A mental health program was launched in 2013 to provide psychological support to patients and families coping with traumatic events and bereavement. MSF also started health promotion activities in the hospital for patients and their caregivers.
The number of patients visiting the center continued to increase. Staff treated a total of 17,000 people, about 10 percent of whom were suffering from conflict-related injuries, and performed 4,500 surgical procedures, three times more than in 2012.
Ensuring safety at Khost maternity hospital
The 83-bed hospital in Khost is the only specialized maternity hospital in the area, and it aims to provide a safe and healthy environment for women to give birth. It focuses in particular on assisting with complicated deliveries and on reducing the high number of maternal and neonatal deaths in the province. Many patients travel long distances to access the free, high-quality care on offer. Staff assisted in the delivery of 12,000 babies and helped more than 2,000 women who had complications during pregnancy or labor.
The recruitment of qualified female medical staff in Khost has been a challenge. There is a general lack of skilled female medical staff in Afghanistan and many qualified specialists prefer to live and work in the big cities. MSF international staff help fill the gap and also provide training.
Boost hospital, Lashkargah, Helmand province
An MSF team continued to support Boost hospital, one of only two functioning referral hospitals in southern Afghanistan, with surgery, internal medicine, and maternal, pediatric, intensive care, and emergency services. The 250-bed hospital admitted an average of 1,300 patients monthly. A total of 66,000 patients were treated in the emergency room and 5,600 surgical procedures were performed.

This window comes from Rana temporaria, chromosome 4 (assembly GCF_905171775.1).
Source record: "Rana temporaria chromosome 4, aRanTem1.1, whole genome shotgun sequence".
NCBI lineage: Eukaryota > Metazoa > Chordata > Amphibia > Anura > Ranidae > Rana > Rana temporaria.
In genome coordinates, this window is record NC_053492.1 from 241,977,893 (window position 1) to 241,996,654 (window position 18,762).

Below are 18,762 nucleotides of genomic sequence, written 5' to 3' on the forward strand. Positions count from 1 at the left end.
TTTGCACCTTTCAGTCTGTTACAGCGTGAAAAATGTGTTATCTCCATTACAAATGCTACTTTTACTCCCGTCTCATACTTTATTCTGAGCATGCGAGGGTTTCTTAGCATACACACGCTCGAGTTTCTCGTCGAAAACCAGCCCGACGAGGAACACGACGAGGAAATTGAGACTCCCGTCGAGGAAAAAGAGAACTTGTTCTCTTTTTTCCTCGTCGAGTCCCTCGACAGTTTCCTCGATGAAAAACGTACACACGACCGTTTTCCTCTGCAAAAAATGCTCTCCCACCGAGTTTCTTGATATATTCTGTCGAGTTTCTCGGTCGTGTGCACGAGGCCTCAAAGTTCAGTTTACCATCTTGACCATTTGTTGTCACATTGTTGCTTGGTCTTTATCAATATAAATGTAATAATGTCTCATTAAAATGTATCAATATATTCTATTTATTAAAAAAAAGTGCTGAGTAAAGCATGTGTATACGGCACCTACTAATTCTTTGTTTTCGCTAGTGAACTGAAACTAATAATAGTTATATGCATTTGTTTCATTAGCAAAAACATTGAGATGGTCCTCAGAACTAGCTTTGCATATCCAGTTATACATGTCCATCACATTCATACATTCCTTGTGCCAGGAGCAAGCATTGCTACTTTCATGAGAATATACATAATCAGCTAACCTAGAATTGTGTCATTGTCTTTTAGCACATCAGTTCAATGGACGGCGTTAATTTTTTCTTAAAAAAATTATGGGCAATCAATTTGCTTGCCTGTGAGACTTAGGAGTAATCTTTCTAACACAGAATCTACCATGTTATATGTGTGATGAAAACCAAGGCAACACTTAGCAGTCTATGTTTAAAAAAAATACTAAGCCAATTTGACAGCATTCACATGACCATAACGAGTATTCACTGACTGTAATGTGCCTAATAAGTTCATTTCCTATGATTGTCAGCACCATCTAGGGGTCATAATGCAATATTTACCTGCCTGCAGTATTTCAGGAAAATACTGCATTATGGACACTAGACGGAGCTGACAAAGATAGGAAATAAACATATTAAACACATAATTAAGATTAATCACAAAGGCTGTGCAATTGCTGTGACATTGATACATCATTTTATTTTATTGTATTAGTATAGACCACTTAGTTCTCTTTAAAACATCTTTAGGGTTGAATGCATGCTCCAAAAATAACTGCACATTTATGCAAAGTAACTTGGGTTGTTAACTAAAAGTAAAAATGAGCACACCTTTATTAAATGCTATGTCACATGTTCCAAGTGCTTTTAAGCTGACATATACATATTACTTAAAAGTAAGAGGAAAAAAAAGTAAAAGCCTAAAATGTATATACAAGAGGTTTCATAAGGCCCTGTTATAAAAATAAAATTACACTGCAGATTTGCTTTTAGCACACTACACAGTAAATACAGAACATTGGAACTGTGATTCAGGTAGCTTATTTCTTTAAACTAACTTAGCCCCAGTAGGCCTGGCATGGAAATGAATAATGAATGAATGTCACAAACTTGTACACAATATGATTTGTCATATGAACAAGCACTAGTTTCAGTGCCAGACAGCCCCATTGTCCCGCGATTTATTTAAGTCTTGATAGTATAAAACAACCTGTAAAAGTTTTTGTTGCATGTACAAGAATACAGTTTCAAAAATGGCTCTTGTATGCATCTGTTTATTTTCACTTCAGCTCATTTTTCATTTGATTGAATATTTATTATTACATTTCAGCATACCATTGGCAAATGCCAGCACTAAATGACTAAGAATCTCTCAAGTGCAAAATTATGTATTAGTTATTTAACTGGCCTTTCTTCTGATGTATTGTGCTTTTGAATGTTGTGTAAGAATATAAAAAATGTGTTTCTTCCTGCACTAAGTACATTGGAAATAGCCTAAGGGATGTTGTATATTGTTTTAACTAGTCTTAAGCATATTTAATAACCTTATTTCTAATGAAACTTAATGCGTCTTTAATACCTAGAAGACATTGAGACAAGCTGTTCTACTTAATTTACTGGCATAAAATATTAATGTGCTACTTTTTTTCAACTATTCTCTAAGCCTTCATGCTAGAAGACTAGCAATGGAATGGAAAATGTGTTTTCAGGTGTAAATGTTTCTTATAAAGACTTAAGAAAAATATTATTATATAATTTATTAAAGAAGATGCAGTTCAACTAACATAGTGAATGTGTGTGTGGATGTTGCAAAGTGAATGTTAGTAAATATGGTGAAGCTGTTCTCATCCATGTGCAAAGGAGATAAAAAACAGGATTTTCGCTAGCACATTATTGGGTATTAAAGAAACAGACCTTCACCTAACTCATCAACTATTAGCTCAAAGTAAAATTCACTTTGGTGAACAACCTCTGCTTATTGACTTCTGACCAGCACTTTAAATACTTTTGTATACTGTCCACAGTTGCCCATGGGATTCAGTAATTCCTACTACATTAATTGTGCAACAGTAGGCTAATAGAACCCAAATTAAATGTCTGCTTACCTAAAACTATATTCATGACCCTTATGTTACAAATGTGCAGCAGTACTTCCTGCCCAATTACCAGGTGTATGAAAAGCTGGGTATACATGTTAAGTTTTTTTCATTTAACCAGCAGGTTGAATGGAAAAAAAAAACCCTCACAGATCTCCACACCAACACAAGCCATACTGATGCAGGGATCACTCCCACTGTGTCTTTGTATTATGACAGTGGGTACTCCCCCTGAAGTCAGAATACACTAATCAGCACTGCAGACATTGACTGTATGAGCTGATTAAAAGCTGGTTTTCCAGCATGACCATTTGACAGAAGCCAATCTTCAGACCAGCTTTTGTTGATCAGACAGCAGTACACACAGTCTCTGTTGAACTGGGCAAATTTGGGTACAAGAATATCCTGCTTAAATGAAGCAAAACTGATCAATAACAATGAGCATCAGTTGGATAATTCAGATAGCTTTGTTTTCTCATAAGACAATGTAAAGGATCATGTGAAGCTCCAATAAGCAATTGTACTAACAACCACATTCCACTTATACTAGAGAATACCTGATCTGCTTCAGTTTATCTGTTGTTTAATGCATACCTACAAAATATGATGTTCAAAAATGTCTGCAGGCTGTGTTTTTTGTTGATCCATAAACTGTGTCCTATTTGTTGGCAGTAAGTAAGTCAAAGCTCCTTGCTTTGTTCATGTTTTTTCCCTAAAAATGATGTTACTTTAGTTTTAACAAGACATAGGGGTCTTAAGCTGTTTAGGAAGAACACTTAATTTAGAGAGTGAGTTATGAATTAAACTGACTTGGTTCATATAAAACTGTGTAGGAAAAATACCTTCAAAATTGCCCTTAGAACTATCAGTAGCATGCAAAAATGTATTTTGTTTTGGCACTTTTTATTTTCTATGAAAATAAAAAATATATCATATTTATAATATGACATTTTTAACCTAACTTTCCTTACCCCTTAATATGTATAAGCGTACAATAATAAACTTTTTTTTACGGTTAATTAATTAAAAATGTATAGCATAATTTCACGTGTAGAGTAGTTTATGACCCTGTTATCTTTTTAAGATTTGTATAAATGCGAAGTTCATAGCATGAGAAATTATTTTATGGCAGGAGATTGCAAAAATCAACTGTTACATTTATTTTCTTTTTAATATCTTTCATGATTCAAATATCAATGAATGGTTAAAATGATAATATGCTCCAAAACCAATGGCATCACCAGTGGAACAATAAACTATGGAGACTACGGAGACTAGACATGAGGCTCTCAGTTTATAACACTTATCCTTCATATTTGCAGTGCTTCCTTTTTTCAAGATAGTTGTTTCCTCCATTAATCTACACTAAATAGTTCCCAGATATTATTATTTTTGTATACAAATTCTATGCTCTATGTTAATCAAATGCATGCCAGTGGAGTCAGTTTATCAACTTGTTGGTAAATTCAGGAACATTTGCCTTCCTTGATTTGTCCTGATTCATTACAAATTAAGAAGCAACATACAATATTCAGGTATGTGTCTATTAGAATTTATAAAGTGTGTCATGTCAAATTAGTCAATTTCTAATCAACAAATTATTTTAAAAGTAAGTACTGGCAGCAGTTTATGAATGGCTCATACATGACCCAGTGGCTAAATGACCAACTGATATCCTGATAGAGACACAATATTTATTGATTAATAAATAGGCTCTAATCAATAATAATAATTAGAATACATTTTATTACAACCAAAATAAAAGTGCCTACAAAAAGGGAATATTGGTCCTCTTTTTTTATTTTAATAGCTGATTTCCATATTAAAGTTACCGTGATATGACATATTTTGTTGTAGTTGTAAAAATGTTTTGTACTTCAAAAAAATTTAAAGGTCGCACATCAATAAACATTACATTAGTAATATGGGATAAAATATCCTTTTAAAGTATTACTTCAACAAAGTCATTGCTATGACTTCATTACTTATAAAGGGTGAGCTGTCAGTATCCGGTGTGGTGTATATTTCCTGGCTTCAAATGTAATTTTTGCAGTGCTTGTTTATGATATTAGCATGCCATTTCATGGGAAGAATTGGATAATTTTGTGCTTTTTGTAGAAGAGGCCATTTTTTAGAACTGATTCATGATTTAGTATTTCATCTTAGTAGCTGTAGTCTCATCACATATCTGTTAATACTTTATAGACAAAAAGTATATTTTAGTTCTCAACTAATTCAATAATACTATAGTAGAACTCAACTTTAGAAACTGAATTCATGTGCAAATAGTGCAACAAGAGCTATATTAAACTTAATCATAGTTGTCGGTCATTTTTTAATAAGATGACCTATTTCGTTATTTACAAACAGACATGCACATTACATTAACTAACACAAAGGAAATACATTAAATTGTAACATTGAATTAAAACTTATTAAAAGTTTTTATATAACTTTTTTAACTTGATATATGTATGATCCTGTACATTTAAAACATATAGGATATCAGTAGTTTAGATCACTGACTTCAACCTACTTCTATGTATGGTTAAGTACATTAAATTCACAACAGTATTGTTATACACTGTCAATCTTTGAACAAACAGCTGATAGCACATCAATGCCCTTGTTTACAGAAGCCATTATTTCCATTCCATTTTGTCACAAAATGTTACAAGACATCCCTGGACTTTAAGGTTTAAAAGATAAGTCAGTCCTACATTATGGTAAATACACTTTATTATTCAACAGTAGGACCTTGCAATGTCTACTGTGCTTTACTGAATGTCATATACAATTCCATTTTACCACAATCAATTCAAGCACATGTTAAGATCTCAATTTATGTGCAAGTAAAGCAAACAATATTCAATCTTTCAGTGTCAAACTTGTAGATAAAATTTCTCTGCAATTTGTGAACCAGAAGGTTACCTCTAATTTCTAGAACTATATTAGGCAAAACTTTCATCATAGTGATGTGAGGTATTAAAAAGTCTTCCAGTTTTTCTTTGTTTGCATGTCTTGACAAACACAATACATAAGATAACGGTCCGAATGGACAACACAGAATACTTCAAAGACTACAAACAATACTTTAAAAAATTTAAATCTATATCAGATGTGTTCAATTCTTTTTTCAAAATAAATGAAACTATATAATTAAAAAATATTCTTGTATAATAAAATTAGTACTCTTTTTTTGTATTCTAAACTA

Malnutrition remains one of the main causes of child mortality in Helmand province. The hospital’s therapeutic feeding center treated 3,200 malnourished children in 2013. Despite extensions in 2010 and 2011, the 90-bed pediatric ward overflowed with patients and approximately 200 children were admitted monthly. Following an evaluation of healthcare resources in the Lashkargah area, MSF decided to close the hospital’s general outpatient department at the end of 2013, as basic health services were now available.
In February 2014, MSF published a report entitled Between Rhetoric and Reality: The Ongoing Struggle to Access Healthcare in Afghanistan, based on information collected in locations where teams operated in 2013.
At the end of 2013, MSF had 1,526 staff in Afghanistan. MSF first began working in the country in 1981.
In 2013, MSF staff at the Khost maternity center delivered nearly 13,000 babies.
Abdullah*, 40, Helmand province
Our houses are destroyed. Our children are hurt. Even our wounded are helpless.
One is putting bombs under our feet. The other is dropping them on our heads. Where can we go?
Vaccination is needed everywhere, but there is a war in Afghanistan. There is no peace. Sometimes it’s quiet, but then the fighting starts again. What we need is a proper clinic in a safe place.
We had to leave our homes. It’s been one year since we’ve been to our village.
Two months ago we arrived in this new place. Still there is fighting. This is our reality.
* The patient’s name has been changed.